If you have a list of e-mails you need to clean up; you can easily do it from your mobile device. This tutorial uses an iPad running iOS 8. You do not need to do any fancy coding, nor do you need to use a laptop computer. Google’s version of Sheets for the iPad lets you do this, albeit the sorting is slightly different than you may be used to. As you will see, you will have to sort the list with a function. The function will create a new, sorted list instead of sorting the existing one. It seems that the menu option to sort a list should exist, but as of early 2015, it is not in the simple menus.
First, let’s start with a list of e-mails. Some good and some not so good. An e-mail must have certain characteristics, including always having and @ sign, having no spaces, and having a .com or other domain type at the end.
To the right of the column containing the e-mails, is the ISEMAIL function in cell B1. You can see the formula typed into the rectangle to the right of the blue function box.
where value in this example is a reference to where the e-mail resides. Note that this function is designed to work on one cell at a time and does not work for a range. Nor does it accept any more arguments. It only validates the email as good or not good and outputs the result in the cell, that’s all.
Press the checkmark after you enter the function. You need to get the cell to look like it does below, with a blue box around it and a little green square on the underside of the box.
This green square tells you you can copy to formula to the cells below by dragging it with your finger.
Sorting the list
After you have copied the function to the cells where you need it, you have validated all of the e-mails. This may have been all you wanted to do or you may now want to sort the data by true and false to delete the non valid e-mails. You no longer need to have the data highlighted. There is no menu option for sorting, so you must use a function. Choose an active cell at the bottom or to the right of the data to make room for the new list. As you may have guessed, the name of the function is SORT.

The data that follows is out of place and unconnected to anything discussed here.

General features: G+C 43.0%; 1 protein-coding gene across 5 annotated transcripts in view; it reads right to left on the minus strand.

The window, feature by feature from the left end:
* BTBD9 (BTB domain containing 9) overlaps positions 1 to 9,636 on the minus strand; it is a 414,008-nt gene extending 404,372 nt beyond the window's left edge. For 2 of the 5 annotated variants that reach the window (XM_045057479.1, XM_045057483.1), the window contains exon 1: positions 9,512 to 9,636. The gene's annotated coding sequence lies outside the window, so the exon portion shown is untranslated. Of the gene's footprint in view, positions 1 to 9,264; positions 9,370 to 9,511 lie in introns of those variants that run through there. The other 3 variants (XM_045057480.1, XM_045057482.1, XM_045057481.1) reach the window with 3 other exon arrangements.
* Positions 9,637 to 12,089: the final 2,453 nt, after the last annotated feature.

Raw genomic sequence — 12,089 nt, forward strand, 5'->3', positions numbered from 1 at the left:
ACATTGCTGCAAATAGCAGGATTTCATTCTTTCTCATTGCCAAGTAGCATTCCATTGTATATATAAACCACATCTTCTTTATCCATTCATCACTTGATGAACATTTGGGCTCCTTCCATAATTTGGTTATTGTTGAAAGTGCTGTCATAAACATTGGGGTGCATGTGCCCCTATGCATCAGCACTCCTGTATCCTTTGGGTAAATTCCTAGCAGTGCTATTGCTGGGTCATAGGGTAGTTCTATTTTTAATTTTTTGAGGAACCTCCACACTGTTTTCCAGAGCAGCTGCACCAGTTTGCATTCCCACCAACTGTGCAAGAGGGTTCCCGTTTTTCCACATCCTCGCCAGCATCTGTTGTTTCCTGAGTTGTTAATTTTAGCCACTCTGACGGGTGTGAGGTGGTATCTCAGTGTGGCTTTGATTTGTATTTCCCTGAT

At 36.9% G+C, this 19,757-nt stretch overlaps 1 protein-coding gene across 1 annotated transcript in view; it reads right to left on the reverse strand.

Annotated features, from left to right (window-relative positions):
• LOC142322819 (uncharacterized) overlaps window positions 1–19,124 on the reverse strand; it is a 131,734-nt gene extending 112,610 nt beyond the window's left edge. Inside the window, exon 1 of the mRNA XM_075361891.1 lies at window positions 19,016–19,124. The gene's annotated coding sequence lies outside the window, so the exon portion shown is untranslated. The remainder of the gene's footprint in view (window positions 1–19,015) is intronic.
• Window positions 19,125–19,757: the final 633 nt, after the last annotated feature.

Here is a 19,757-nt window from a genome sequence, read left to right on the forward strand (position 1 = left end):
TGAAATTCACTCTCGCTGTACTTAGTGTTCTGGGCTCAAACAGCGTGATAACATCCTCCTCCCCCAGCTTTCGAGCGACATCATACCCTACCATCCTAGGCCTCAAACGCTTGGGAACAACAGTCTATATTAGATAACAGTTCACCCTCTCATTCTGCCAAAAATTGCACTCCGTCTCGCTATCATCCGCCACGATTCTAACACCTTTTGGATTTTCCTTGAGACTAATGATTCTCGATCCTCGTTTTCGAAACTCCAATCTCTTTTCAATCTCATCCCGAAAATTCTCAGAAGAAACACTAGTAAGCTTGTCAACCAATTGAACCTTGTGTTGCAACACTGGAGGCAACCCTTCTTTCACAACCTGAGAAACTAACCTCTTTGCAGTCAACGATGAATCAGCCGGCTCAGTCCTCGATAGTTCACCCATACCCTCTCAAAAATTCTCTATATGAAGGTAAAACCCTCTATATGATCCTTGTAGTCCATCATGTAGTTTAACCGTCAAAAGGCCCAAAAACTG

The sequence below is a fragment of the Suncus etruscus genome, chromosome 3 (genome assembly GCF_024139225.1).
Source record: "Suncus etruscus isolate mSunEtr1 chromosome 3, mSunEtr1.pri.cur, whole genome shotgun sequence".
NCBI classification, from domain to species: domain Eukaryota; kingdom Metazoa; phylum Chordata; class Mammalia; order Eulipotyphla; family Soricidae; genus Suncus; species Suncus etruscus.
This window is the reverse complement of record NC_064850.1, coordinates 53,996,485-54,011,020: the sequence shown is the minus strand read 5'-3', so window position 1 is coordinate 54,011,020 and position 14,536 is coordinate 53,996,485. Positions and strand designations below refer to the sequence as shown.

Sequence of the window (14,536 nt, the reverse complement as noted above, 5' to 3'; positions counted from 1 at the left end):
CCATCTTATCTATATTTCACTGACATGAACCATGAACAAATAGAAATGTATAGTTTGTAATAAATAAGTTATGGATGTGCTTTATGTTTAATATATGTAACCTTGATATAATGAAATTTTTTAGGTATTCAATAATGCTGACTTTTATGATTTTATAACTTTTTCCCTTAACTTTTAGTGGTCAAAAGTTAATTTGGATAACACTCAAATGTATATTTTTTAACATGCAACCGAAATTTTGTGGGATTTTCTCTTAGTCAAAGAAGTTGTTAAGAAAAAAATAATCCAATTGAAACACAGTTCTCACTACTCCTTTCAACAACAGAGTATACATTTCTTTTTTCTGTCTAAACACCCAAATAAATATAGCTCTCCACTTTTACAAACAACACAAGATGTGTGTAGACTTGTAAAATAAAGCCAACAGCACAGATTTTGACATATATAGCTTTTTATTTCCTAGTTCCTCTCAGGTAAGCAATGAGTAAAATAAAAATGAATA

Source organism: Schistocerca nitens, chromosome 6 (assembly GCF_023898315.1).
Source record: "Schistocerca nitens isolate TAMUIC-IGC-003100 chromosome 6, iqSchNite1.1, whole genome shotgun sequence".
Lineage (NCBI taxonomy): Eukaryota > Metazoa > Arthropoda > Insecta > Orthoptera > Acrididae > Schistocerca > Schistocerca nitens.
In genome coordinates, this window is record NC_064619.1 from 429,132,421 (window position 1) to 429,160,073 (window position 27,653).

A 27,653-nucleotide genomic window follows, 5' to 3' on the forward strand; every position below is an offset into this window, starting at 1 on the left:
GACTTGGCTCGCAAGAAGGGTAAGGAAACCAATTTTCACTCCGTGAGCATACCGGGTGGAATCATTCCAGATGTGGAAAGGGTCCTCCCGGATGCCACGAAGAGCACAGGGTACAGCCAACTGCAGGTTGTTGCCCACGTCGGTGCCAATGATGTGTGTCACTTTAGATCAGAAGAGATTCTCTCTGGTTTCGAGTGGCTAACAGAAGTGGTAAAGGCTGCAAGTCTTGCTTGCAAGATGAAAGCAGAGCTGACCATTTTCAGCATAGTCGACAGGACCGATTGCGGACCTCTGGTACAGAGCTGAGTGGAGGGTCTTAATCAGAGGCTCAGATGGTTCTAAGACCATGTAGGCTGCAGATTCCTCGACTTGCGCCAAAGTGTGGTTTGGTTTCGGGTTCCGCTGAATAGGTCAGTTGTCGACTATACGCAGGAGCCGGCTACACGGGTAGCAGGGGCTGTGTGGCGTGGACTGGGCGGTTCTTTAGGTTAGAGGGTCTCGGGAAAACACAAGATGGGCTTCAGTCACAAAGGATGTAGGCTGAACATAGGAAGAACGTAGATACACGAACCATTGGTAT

=SORT(range, sort_column, is_ascending, [sort_column2, is_ascending2, ...])
- range – location of the data to be sorted.
- sort_column – number of the column within the range to use for the sort. Further, it can be a “`range` or a range outside of `range` containing the values by which to sort”. What that means is anyone’s guess, so let’s just ignore that one.
- is_ascending – `TRUE` or `FALSE` – TRUE will sort in ascending order, and FALSE will be descending
- sort_column2, is_ascending2, … [optional] – Can be used if you want to sort by secondary criteria in additional ranges (i.e. sort by ISEMAIL, then sort by e-mail address to end up with alphabetical lists of valid and non-valid e-mails)
There you are. You now have a sorted list. The next steps are up to you depending on how your plan to use the resultant list. Enjoy.
StaySorted Google Sheets Add-On
If you are sorting from the menus (instead of using the SORT function), you need to redo your sort every time you add a new row. That is unless you use the StaySorted add-on to automatically sort any new entries. Use it to help keep your spreadsheets organized.